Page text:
Seven percent of Asian Americans & Pacific Islanders have been exposed to immigration scams, according to AARP’s “Facing Fraud: A Survey of AAPIs Age 50-plus on Fraud and Scams.”
Navigating the immigration process in the United States may be a daunting task — whether it’s becoming a citizen or filling out the right paperwork — and immigrants looking for any option may fall prey to certain fraud schemes.
Targets of immigration scams are either unaware of the fraud or mistake, or they go along because they feel they have no other route to obtain their much-needed legal status or work authorization. The fraudsters promise cheap, fast-tracked, or easy paths to work permits and green cards.
When an immigrant is scammed and does not get their needed approvals, they can be removed from the United States and get separated from their families.
In response to this alarming situation, AARP presents “Immigration Fraud Prevention,” a nationwide public service announcement and storytelling initiative in collaboration with NextDayBetter, the Asian American Bar Association of New York, the Filipino American Lawyers Association of New York, and the National Federation of Filipino American Associations (NaFFAA). This series features immigration attorneys providing insights and tips on how Filipino individuals and families can protect themselves against immigration fraud.
Attorney Amanda Bernardo, director at the Filipino American Bar Association of New York and co-chair of the Immigration Committee at the Asian American Bar Association of New York, said “that the immigration process can be confusing and intimidating, especially for Filipinos and Asian immigrants who face language barriers. You need to carefully vet the right immigration attorney, who can lend the right immigration services based on their client’s complex immigration needs.”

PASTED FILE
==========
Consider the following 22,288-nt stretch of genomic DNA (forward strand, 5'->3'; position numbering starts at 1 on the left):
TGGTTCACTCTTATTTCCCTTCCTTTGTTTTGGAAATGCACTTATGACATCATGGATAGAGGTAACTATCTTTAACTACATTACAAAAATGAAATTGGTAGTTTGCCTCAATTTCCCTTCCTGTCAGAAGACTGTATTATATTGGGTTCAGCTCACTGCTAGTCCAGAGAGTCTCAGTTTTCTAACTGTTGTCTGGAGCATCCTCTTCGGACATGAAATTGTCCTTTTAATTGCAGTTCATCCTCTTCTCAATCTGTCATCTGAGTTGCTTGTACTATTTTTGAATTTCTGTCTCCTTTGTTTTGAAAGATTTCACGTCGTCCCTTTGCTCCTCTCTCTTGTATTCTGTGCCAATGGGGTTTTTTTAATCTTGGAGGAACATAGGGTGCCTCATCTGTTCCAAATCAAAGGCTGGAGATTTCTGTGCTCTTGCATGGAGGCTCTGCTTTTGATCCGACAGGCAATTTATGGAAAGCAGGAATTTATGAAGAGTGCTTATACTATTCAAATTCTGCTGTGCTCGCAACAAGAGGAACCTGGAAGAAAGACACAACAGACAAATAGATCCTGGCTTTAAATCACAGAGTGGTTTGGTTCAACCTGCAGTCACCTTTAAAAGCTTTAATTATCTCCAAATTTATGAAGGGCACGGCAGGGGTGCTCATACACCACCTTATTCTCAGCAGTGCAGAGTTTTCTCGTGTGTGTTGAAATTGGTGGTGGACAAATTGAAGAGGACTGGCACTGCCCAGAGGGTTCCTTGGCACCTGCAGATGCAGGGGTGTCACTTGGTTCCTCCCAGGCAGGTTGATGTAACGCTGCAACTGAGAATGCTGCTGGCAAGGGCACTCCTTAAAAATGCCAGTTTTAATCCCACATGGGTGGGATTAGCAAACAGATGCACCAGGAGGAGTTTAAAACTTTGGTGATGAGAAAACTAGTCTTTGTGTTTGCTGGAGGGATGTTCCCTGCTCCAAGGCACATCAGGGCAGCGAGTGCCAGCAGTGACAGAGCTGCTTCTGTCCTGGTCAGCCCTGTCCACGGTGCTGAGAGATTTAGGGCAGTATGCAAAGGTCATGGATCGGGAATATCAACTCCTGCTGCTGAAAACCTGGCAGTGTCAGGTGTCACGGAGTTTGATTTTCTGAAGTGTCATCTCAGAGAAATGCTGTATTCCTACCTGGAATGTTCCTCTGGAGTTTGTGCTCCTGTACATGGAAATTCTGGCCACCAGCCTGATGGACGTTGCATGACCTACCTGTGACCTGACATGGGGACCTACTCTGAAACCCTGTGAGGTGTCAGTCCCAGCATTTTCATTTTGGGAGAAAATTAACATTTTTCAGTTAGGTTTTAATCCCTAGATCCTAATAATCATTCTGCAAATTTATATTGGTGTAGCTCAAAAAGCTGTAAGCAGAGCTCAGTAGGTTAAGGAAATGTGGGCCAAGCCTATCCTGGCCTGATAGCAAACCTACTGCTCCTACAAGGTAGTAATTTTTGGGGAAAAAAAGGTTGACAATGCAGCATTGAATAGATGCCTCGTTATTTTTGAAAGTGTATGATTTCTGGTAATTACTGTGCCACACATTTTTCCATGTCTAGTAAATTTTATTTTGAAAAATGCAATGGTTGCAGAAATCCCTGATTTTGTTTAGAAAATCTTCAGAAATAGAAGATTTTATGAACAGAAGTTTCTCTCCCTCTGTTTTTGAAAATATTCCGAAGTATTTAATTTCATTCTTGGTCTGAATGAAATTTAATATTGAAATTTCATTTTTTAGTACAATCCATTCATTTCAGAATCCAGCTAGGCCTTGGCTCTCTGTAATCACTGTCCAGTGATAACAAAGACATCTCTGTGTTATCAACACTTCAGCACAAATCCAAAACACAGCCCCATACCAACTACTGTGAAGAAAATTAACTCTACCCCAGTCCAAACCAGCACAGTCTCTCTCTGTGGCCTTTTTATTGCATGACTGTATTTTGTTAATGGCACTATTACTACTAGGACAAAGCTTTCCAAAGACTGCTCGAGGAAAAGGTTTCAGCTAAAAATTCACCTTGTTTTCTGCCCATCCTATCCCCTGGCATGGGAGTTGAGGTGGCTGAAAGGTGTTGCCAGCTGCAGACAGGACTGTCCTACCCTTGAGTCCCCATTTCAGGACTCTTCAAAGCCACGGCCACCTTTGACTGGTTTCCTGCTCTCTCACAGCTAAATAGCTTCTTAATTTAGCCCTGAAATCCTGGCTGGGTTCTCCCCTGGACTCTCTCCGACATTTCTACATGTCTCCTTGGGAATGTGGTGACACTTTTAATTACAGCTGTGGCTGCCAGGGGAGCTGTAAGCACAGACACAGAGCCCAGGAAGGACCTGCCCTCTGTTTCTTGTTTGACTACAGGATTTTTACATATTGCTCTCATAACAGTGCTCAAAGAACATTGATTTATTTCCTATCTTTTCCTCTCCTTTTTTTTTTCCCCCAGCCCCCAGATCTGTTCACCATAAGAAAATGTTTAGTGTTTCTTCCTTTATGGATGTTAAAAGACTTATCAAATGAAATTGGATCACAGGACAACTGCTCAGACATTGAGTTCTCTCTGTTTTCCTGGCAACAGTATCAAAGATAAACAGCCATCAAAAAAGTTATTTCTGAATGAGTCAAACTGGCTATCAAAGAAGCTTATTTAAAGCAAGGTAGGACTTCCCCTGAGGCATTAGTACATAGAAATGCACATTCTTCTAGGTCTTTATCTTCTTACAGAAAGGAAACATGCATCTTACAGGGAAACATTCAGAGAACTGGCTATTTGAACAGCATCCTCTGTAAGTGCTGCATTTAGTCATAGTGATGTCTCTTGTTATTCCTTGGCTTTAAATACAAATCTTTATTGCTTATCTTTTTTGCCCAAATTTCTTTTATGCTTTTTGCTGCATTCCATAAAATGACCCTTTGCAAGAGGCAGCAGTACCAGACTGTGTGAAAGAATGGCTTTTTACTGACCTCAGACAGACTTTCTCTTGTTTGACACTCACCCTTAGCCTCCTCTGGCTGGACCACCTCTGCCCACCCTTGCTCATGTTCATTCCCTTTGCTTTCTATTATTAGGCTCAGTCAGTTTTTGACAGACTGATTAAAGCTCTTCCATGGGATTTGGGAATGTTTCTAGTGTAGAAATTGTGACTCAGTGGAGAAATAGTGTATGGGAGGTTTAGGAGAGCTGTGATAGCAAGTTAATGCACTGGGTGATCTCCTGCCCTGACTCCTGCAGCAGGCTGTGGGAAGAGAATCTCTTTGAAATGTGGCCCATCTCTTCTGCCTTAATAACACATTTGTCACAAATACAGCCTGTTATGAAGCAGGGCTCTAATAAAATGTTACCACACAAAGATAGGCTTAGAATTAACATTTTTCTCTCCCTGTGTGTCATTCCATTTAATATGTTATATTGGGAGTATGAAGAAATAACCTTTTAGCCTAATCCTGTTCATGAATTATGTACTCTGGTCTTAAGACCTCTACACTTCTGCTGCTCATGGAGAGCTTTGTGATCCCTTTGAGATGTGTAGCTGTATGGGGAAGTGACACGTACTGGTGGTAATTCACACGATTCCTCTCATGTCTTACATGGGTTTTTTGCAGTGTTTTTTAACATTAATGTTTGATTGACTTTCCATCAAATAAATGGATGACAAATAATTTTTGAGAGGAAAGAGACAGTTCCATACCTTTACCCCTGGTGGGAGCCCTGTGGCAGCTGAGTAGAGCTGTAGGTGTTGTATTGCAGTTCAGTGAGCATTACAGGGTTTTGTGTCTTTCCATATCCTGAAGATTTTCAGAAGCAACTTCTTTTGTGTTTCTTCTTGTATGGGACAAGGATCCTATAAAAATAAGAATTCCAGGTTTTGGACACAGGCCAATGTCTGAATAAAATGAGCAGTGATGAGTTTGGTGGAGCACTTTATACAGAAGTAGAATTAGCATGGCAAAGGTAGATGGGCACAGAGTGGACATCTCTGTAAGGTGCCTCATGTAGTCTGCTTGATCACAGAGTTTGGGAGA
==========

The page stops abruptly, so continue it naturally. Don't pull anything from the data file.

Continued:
Unfortunately, many unqualified individuals and institutions take advantage of the trust of Filipino immigrants, providing ineffective or even harmful representation.
Scammers file the wrong paperwork, use fraudulent measures, or misrepresent facts, which jeopardizes their client’s immigration case. Older AAPIs are particularly vulnerable as targets of certain fraud.
“Con artists often target immigrant communities because they are particularly vulnerable, but knowing how they work can help you spot and avoid scams,” said Daphne Kwok, AARP Vice President of Multicultural Leadership, Asian American and Pacific Islander Audience Strategy. “The focus of our fraud initiative is to provide the community the tools they need to outsmart con artists before they strike.”
Some tips on how to protect yourself from immigration fraud include:
- Work only with people who are authorized by the government to help you.
- Real government website URLs should have .gov domains.
- Always verify the person’s credentials. You should call the appropriate government agency and confirm that whoever has contacted you is a legitimate representative.
- Don’t let anyone keep your original documents, like your birth certificate or passport.
- Never pay for blank government forms or sign a form that either isn’t filled out yet or that you don’t understand.
- Keep a copy of every form you submit and every letter from the government for your own records.
- Avoid notary publics for legal advice. They are not licensed lawyers and cannot talk to government agencies on your behalf.
“By rallying community organizations across the country, we can better educate and empower Filipino immigrants to legally navigate our immigration system with the right resources and support,” NextDayBetter CEO Ryan Letada said.
For more information, please contact the AARP hotline at 1-877-908-3360, or visit the AARP Fraud Watch Network at aarp.org/fraudwatchnetwork and the Federal Trade Commission at http://ftc.gov/immigration.